Chris Dixon is a New Yorker. Chris Dixon has a day job. He is working to build a middle range, ambitious company. Hunch is one of those post-algorithm search engines. They try to bring in the human element more front and center.
Chris Dixon was not trained as a techie. He did not learn programming at school. But he is very much a creature of the tech world, the startup world. He very much fits my definition of a techie. He belongs. He will rule.
I wish more prominent tech entrepreneurs blogged like Chris Dixon does. But his blog is less that of a tech entrepreneur, and more that of an early stage investor.
I think Chris Dixon's real calling is not that he is a tech entrepreneur, but that he is one of those who are really defining early stage investing. If you listen to Dixon, you will think VCs are dinosaurs. They don't "get" it. They are not hands on enough. They don't really get their hands dirty. Writing checks no longer does it. You really have to be involved.
And this blog post by Chris Dixon is a jewel. It really distills a lot of what he has said over time.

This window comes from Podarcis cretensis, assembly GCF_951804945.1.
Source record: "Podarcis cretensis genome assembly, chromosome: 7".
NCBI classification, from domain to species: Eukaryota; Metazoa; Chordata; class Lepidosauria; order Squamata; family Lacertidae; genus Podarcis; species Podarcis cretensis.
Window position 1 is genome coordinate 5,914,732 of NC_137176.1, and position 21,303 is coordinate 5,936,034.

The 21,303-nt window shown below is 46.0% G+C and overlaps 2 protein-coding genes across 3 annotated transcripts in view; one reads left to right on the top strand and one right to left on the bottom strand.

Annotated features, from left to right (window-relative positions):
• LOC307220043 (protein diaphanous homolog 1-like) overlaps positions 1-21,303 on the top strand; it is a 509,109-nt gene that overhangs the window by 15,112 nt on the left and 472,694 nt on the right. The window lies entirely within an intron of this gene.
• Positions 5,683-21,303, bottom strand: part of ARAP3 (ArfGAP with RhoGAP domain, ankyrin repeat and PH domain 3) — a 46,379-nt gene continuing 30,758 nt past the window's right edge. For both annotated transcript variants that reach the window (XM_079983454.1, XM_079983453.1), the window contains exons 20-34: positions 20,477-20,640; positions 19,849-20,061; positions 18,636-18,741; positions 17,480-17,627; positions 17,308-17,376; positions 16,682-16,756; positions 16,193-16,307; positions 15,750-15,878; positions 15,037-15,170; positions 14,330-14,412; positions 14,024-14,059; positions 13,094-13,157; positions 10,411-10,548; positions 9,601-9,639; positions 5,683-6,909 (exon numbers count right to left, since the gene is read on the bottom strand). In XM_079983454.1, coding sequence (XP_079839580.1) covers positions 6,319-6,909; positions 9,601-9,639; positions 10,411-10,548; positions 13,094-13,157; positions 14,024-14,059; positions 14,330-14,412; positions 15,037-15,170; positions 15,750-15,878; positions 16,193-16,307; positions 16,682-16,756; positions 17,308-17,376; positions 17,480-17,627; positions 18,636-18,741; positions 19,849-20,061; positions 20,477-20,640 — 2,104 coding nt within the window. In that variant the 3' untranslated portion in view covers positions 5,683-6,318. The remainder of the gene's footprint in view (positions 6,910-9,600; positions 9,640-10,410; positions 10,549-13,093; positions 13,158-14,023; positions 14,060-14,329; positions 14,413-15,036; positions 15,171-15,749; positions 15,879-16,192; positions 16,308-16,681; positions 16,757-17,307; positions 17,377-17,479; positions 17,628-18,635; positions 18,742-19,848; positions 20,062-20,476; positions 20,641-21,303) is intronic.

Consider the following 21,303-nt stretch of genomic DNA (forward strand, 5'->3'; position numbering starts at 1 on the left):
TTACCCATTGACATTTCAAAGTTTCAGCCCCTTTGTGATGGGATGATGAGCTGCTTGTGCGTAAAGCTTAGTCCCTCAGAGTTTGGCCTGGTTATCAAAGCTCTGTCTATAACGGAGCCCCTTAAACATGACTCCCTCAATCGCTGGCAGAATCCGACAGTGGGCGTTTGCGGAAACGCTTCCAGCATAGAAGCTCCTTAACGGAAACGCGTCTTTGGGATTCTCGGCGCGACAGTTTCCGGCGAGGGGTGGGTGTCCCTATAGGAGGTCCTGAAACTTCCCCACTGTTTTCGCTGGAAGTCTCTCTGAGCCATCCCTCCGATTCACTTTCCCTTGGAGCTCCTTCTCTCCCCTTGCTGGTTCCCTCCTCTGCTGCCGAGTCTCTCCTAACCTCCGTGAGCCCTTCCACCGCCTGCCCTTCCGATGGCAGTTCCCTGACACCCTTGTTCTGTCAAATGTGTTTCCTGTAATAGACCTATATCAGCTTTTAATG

GigaOm: Chris Dixon To VCs: Act More Like Startups: “have fewer meetings” and “have everyone at the firm blog/tweet.” ..... venture firms should act more like the startups they invest in, right down to his suggestion that they “have offices that look and cost like startup offices — or better yet, don’t have offices at all [and] spend your time visiting companies.” ..... VCs should not “talk/tweet/blog about your vineyard, yachting, golfing etc. while you tell your CEOs to work non-stop and be frugal.” ..... “Stop kidding yourself that you add a lot of value beyond recruiting/intros/governance/financing/selling companies.” ..... “Say no to companies. Saying “come back later” feels like a free option to you but actually hurts you and the startup in the long run.”